Newspaper Archive of
The Ortonville Independent
Ortonville, Minnesota
May 12, 2009     The Ortonville Independent
PAGE 10     (10 of 16 available)        PREVIOUS     NEXT      Full Size Image
PAGE 10     (10 of 16 available)        PREVIOUS     NEXT      Full Size Image
May 12, 2009

Newspaper Archive of The Ortonville Independent produced by SmallTownPapers, Inc.
Website © 2019. All content copyrighted. Copyright Information.     Terms Of Use.     Request Content Removal.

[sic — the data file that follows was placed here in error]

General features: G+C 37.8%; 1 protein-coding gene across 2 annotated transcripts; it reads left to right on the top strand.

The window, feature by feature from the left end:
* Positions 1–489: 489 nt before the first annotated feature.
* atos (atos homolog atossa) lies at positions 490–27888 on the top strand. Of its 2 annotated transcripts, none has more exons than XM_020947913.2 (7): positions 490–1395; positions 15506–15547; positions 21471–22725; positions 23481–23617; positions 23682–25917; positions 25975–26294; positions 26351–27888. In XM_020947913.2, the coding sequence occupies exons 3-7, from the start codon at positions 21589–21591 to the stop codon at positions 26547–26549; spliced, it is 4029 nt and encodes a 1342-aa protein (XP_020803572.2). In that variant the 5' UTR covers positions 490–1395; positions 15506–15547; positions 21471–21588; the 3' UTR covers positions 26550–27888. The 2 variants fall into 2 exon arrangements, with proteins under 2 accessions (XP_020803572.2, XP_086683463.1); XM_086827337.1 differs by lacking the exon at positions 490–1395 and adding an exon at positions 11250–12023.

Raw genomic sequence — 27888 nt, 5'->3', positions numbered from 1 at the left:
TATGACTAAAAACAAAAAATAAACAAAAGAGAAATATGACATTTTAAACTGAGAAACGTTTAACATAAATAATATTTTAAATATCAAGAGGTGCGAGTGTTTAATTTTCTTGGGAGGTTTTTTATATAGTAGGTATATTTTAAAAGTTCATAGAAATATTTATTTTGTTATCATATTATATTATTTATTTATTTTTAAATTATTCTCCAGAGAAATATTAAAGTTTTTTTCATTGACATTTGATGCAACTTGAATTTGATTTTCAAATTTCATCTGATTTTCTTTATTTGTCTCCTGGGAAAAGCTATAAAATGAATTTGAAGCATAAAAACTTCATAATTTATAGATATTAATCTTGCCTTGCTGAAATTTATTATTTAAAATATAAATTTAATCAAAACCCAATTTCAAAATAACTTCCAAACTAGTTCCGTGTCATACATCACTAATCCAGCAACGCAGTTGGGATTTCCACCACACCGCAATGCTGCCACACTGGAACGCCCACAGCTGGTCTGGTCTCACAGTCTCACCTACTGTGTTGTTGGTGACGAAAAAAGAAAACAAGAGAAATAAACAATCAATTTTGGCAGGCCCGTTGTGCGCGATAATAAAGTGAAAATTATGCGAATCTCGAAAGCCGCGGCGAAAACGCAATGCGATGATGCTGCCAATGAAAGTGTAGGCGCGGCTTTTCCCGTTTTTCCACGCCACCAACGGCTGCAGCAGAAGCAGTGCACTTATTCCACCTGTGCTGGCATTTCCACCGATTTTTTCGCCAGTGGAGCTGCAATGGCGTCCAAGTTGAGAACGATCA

seniors I JASON ROGGENBUCK is the son of Steve and Linda Roggenbuck, He has been active in football, wrestling, track and driving race car. Jason is an 11 time varsity let- ter winner, two year wrestling captain, three time Section place winner in wrestling, three year Guts Club Member and ended his OHS wrestling career with 108 wins. While in school he has been employed at Progressive Collision and Glass. Following graduation he plans on attending the University of South Dakota to be a Physical Therapist. SAMANTHA I~ARSON is the daughter of DeWayne and Gloria Larson. She was active in junior high band while at OHS. During school she has been employed at the Cenex C- Store. Following graduation she plans on attending Minnesota West technical College in Canby for Medical Coding. CAMERON LARSON is the son of Jim Larson and Shelley Redfield. He has been active in football, golf and enjoys draw- ing. Cameron has lettered in both football and golf while at OHS. During school he has been employed at Hartman's SuperValu. Following gradua- tion he plans on working for a year and then attend college at South Dakota State University. ANNIE VOECKS is the daughter of Ken and Barb Voecks. She has been active in Key Club, Show Choir, Drama, Community Theater, FCCLA, BPA, Choir, gymnas- tics and gymnastics student manager, and solo/ensemble competition. Annie has received the Bright Light Award in Drama grades 8-10, has been on the A and B Honor Roll, received Superior Solo Ratings and Superior Duet and Best In Site. During school she has been employed at Monarch Heights, The Grind and The Pizza Ranch. Following graduation she plans on attending the University of Minnesota-Morris for Psychology with a Minor in Theater. EVAN SAMMON is the son of Jay and Julie Sammon. He has been active in baseball and football. During school he has been employed at Club 7- 75 and Kirchberg Construction. Following grad- uation, Evan plans on attend- ing Concordia College in Moorhead Majoring in Mass Communications and also plans on playing football. CHRIS SHEROD is the son of Dale and Tracy Sherod. During school he has been employed with the Big Stone County Highway Department. Following graduation he plans on working for a year and then go to college. ASHMA TREINEN is the daughter of Paul and Julie Treinen. She has been active in gymnastics, cheerleading, volleyball, softball, drama and dance. Ashma was captain of the volleyball team and cheer- leading squad, an Honor Roll student, lettered in volleyball and softball, and has received award in drama, dance and Johny Cavelle Dancing. During school she has been employed at Mac Daddy's and a Lifeguard at the Ortonville Pool. Following graduation she plans on attending Josef's in Fargo, ND for Cosmetology. MIKE ROE is the SOB of Dalen and Kristin Roe. He has been active in football, track and drama. Mike has been on the B Honor Roll throughout high school. During school he has been employed at Monarch Heights. Following graduation he plans to attend college at Southwest Minnesota in Marshall with his Major undecided. School menu Tuesday, May 12: Breakfast: Hot Breakfast; Fruit; Milk. Lunch: Chicken Sandwiches, Potato Wedges, Vegetable, Milk. Wednesday, May 13: Breakfast: Cereal, Toast, Juice, Milk. Lunch: Beef Stew, Bread Roll, Vegetable, Milk or Chocolate Milk. Thursday, May 14: Breakfast: Hot Breakfast, Fruit, Milk. Lunch: Spaghetti with Meat Sauce, Garlic Bread, Fruit, Milk. Friday, May 15: Breakfast: Cereal, Toast, Juice, Milk. Lunch: Mr. Ribb on a Bun, Potatoes, Vegetables, Milk or Chocolate Milk. Monday, May 18: Breakfast: Cereal, Toast, Juice, Milk. Lunch: Cook's Choice. Tuesday, May 19: Breakfast: Hot Breakfast; Fruit; Milk. Lunch: Meat Loaf, Potatoes, Green Bean Casserole, Bread Roll, Milk. Editor's note: The following story was written by Chris Domeier, DNR Fisheries specialist at Ortonviile recapping a year's worth of fisheries work in this area. "What exactly do you guys do all year?" he asked. His tone left me unsure about the intent of his question. Was this an honest question? Or a slightly sarcas- tic "jab," as siblings enjoy giving one another on occasion? As a Minnesota Department of Natural Resources Fisheries biologist at the Ortonville DNR Fisheries Office, he was helping fund my work. He had bought a fishing license and paid federal taxes on. his fishing equipment, two primary sources of our funding. He wanted to know how we are spending his money. As I answered his question, he pulled the first eleven-inch black crappie through thirty inches of Lac qui Parle ice. It was late March of this year and word had spread that the crappies were really biting on Lac qui Parle Lake. Would tonight be one of those memorable trips? Thinking back over the past year, my first recollection was how often the phone rang last April with con- cerned anglers wanting to know if the ice would be out on Big Stone Lake by the fishing opener. The usual answer was, "We sure hope so." We were as anxious as anyone to wet a line. Unfortunately, that didn't happen and many anglers spent opening weekend stranded on shore stating at a sheet of ice. The late ice-out was followed by a cold, forgettable spring. The fishing was always good, but the catching wasn't. We began April field work by har~ vesting walleye from rearing ponds for several weeks until the water became too warm. We resumed har- vest in September when the ponds had cooled down again. We produced 19,000 pounds of walleye for the year. The majority of these fish were fingerlings but'some harvested adults weighed as much as five pounds. We stocked some five thousand pounds of walleye into local waters that needed a boost, including the Minnesota River and Artichoke, -- ALL WORK GUARANTEED - Botkers, Hendricks, Oliver, and Long Tom lakes. The remaining 14,000 pounds were stocked into numerous other lakesthroughout the state. During May we stocked twenty million walleye fry into Artichoke, John, Long, Marsh, Oliver, Perch, and Steep Bank lakes in addition to thirty- walleye rearing ponds. The fry were produced at Walker Lake and New London State fish hatcheries, Eleven million of those fry received oxytetra- cycline marks to allow future identifi- cation of them as originating from stocking. We also stocked the Big Stone National Wildlife Refuge and the Clinton kids' fishing ponds during May with adult bluegill, northern pike, walleye, and yellow perch. Several northern pike weighing 10 pounds were stocked, making for some very happy and excited kids (with the exception of one boy who had the pole yanked from his hands by a large northern, never to be seen again). During mid-summer we experi- mented with harvesting young-of- year, one-inch long walleye known as frylings. Although we expected them to be fragile and difficult to harvest during the summer .heat, they proved to be quite hardy and survived very well. We stocked 63,000 of them into Lac qui Parle Lake. Raising walleye fingerlings is an important component of our work and we typically stock between twenty and thirty natural ponds for this pur- pose. These natural ponds have many important ecological functions that could potentially be affected by wall- eye rearing. To evaluate the affects, our walleye crew spent much of July and August monitoring the ponds for changes in water chemistry, vegeta- tion, invertebrates, fish abundances and diseases. Fish from six lakes were sent to our pathology lab in St. Paul to be tested for viral hemorrhagic sep- ticemia (VHS) disease. Thankfully, all fish tested negative. Our assessment crew also spent much the summer evaluating fish populations in Artichoke; Big Stone Refuge, Big Stone, Hendricks, John, Lac qui Parle, Long Tom, Steep Bank, and Traverse lakes, as well as the Pomme de Terre, West Branch Lac qui Parle, and Minnesota rivers. Data collected included the abundances, sizes, ages, and stomach contents of numerous fish species. In August we assisted with con- struction of an ADA (Americans with Disabilities Act) accessible shore fishing station at Boyd's Access on Lac qui Parle Lake. The Lac qui Parle Lake Association proposed the pro- ject and contributed $7,000. The sta- tion provides a badly needed quality shore angling destination and helps relieve congestion on the boat docks. The Lake Association also con- tributed $20,000 for future shore angling improvements to be con- structed at West Twin Bridge. The Traverse County Sportsmen's Club also partnered with us in August by providing funds and labor to help construct a shore angling station along the Mustinka River. Together, we also restored a wetland that now provides diverse fish and wildlife benefits. We were also fortunate to receive assistance from the Upper Minnesota River Watershed District and the Citizens for Big Stone Lake during the summer. They provided mainte- nance and safety gear for a shore fish- ing station"below Big Stone dam along the Minnesota River. September brought the usual night electrofishing sampling for young-of- year walleye. Young walleye move into one to two feet of water after dark and are easily sampled with our elec- trofishing boat. Decent numbers of young walleye were found in the majority of our lakes. Until ice cover began to cover the water, the remain- der of the fall was spent in walleye ponds harvesting and stocking Minnesota's favorite fish. Although equipment care and maintenance is a year-round job, December is the time when even greater focus is placed on making sure all equipment is in safe working order. Boats, motors, and trailers are cleaned and winterized and hundreds of nets are inspected and patched. By early January the potential for winterkill of fish began to increase and until mid-March we monitored dissolved oxygen levels in lakes and ponds. Oxygen levels in Steep Bank Lake dropped very quickly and we opened the lake to liberalized fishing so anglers could attempt to harvest the fish before they died. Steep Bank will be re-stocked with game fish this spring. Local clubs operate lake aeration systems on Artichoke, East Toqua, Hendricks, and Long Tom lakes and we routinely inspect those systems to ensure proper slgnage is maintained for public safety. Potential winterkill conditions in the Aitkin Area benefited us in January when northern pike rescued from lakes in that area became avail- able for stocking. We made several trips to Aitkin and stocked 3,000 northern pike into Artichoke, Long Tom, and East Toqua lakes. During February, in conjunction with the Hutchinson Fisheries Office, we managed to do some underwater filming in the Minnesota River and the Hutchinson staff obtained some very interesting flathead catfish footage. We hope to pursue this work more in depth next winter as we strive to increase management, of the Minnesota River fishery. Much of the winter was spent in the lab examining samples collected during the field season. There were fish scales to be aged, otoliths ("ear stones") to be examined for oxytetra- cyline marks, and invertebrate sam- ples to be sorted through. This was followed by the more mundane task of collating the information into reports for use by stakeholders. Lastly, there were numerous meet- ings related to water quality, flooding, budgets, projects, and safety. "Hey Dad, that's thirty!" my son exclaimed, bringing me back to reali- ty. The crappies had been "on fire" during the past two hours on this memorable March day. I never did get around to explaining tO" my brother what we do during the course of a year but I'm sure he would agree that on this day he definitely got his money's worth. Then they To help prevent suicide in seniors call 800-511-SAVE or go to www, save.orq vo, ' SAVE ; E~ation (SAVE) and the MN Dept. of Health. boy golfers with two more wins last week / The Ortonville Trojan boys golfalso had respect~b!e scores with 82's, team continued their winning ways The Trojan golfers continued their last week with two more wins. winning streak at the Wheaton On Tuesday, May 5 they traveled to Elbow Lake at the Tipsinah Mounds course for the eight-team Ashby Invitational and finished first with a team score of 307. Finishing second was Chokio- Alberta/Clinton-Graceville-Beardsley (CACGB) with a score of' 332. Pillager was third with a 353, fol- lowed by Osakis with 359, Ashby 365, Underwood 366, Wheaton 372 and Browerville a 398. Trojan junior Jesse Roscoe shot a one over par 71 to capture medalist honors. Dustin Ringsaker was fourth at 77, Bryn Stock fifth at 79 and Cameron Larson sixth with an 80. Nick Giese and Charlie Statttelman Invitational on Thursday, May 7 with a team.score of 149. CACGB was second with at 160, followed by Ashby at 190 ~nd Wheaton with a 196. | The Trojans placed four individu- als in the top si~as Dustin Ringsaker shot even par 361 for medalist honors. Jesse Roscoe and Charlie Stattelman had 37's for second place and fourth place respectively, Cameron Larson shot 39 for fifth. Ortonville's r cord now stands at 39-0 and they wlll travel to Henning for the Henning Invitational today (Tuesday) at Tl~umper Pond. On Friday, May 15 tfiey will be at Benson for the Sub-Section Meet. ORTONVILLE HIGH SCHOOL SENIOR BRYANT ZAHRBOCK received another honor as he was selected with the local Academic, Arts and Athletics Award (Triple A). OHS Principal Joel Stattelman is shown above presenting Bryant with his award. ]he award goes to high school seniors who have a "B" or better grade poin[average and w[ o participate in League-sponsoeed athletic and fine artsi activities. Bryant ts the son of Brent and Brenda Zahrbock. ent Honors Day tUMM Adam Helgeson, a sophomore at no;Bert Michals~heck, tenor.; Jessica the University of Minnesota-Morris Henry, French Horn; Laura Woltjer, and the son of Harley and Ellie soprano; and Mitch Grussing, piano. Helgeson of Ortonville, will be one The recital is free an open to the pub- of the featured performers during lic. Student Honors and Awards Day on A Parent's Reception will begin at Friday, May 15 at the University of 6 p.m. Friday in,he Turtle Mountain Minnesota-Morris. Cafe, followed bythe Student Honors The day s celebration will begin at and Aw~dS Ceremony at 7 p.m. in 3:30 p.m. in Oyate Hall with thes~ev Edson AudJiOfiia~: enth annual Honoring Ceremony for Vice Chancellor for Academic American Indian graduates. A light reception will follow. The annual Honors Recital will begin at 5 p.m. Friday in Humanities Fine Arts Recital Hall. Chosen com- petitive audition, honors recitalists are recognized for outstanding perfor- mances during the academic year. Performances will be given by Adam Helgeson, baritone; Kati Hamlin, piano; Tricia Johnson, sopra- Affairs and Dean, Cheryl Contant, will provide the welcome. Bradley Deane, associate professor of English and recipient : of the Alumni Association TeaChing Award, will give the addresst "Morris Saves the World, followec~ by the presentation of honors and awards. These events are free and open to the public. /Free Custom Floorplans! ,/Free Whirlpool Appliances/ /Energy Efficiency Package/ Before You Build l ~ 800.627.9443 Kevin Raaf Complete Collision Repair Glass Replacement and Chip Repair Frame and Suspension Repair Work (320) 839-3066 Home 605-676-2457 Cell 605-880-4252 Page 10 ~,~ INDEPENDENT Tuesday, May 12, 2009